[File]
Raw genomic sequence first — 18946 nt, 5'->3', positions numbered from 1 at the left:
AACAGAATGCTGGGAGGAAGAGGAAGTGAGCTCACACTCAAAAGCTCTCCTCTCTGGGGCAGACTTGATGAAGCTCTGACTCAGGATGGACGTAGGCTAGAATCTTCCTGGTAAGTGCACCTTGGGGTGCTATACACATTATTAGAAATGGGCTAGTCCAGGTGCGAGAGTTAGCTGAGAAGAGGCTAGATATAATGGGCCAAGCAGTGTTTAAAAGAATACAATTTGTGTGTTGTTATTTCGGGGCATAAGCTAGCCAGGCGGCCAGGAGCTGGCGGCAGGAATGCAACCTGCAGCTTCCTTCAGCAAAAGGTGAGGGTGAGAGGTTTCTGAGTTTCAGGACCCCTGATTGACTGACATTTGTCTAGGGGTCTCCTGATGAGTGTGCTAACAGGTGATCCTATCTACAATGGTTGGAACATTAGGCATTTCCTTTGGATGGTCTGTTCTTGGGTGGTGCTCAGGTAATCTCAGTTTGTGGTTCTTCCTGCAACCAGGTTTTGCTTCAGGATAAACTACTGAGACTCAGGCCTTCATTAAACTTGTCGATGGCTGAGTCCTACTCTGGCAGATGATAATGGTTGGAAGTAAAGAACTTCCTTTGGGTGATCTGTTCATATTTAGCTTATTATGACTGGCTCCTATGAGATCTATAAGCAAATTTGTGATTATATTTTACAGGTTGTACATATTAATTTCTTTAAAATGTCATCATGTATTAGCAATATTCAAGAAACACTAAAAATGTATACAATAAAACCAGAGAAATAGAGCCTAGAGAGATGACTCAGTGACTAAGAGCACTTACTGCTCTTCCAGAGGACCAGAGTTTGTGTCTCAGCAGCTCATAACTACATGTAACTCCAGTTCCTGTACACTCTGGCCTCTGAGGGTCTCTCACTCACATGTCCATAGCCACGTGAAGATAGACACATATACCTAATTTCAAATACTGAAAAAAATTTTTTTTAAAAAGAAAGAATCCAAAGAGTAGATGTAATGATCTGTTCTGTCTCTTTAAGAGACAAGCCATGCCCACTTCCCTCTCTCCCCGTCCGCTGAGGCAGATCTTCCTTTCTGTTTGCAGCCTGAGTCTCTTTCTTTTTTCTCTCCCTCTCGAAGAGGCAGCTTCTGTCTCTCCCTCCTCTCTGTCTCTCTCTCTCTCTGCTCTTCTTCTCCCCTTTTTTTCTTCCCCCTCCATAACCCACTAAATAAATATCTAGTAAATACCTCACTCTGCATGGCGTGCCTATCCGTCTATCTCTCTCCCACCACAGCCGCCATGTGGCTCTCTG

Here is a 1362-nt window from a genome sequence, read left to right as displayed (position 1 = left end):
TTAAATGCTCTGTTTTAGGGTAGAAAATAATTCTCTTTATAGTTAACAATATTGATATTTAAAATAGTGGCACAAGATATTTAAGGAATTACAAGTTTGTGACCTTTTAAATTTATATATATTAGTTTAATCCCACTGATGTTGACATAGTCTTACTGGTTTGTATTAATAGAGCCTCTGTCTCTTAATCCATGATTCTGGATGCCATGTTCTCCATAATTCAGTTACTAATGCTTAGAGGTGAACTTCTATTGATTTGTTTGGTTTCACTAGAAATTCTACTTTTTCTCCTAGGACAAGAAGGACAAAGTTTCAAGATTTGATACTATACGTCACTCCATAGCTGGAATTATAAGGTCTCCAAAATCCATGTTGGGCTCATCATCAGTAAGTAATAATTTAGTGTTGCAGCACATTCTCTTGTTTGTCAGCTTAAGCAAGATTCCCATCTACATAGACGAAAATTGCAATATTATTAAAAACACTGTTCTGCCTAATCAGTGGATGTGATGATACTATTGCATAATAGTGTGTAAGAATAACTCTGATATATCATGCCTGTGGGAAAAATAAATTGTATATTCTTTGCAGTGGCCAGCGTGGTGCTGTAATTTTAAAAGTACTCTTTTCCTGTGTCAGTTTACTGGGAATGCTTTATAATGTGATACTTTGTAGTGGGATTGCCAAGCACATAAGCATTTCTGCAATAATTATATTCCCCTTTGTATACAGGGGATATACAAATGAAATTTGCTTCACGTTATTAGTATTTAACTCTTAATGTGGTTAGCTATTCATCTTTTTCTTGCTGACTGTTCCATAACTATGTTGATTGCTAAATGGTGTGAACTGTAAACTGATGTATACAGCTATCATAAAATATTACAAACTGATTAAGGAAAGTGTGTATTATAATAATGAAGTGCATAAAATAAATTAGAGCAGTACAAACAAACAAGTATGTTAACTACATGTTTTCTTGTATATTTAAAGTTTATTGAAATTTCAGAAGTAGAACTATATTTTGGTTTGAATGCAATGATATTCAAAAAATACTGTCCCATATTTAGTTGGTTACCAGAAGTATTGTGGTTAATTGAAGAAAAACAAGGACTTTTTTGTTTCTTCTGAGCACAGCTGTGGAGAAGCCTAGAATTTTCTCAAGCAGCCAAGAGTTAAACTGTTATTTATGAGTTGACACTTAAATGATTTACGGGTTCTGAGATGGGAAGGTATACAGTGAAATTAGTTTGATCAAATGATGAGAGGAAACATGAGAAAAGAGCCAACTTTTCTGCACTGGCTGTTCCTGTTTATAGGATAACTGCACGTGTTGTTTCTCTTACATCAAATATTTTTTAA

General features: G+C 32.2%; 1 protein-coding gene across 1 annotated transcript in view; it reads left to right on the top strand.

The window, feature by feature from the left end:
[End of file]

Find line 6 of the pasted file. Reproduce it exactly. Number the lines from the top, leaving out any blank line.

The window, feature by feature from the left end: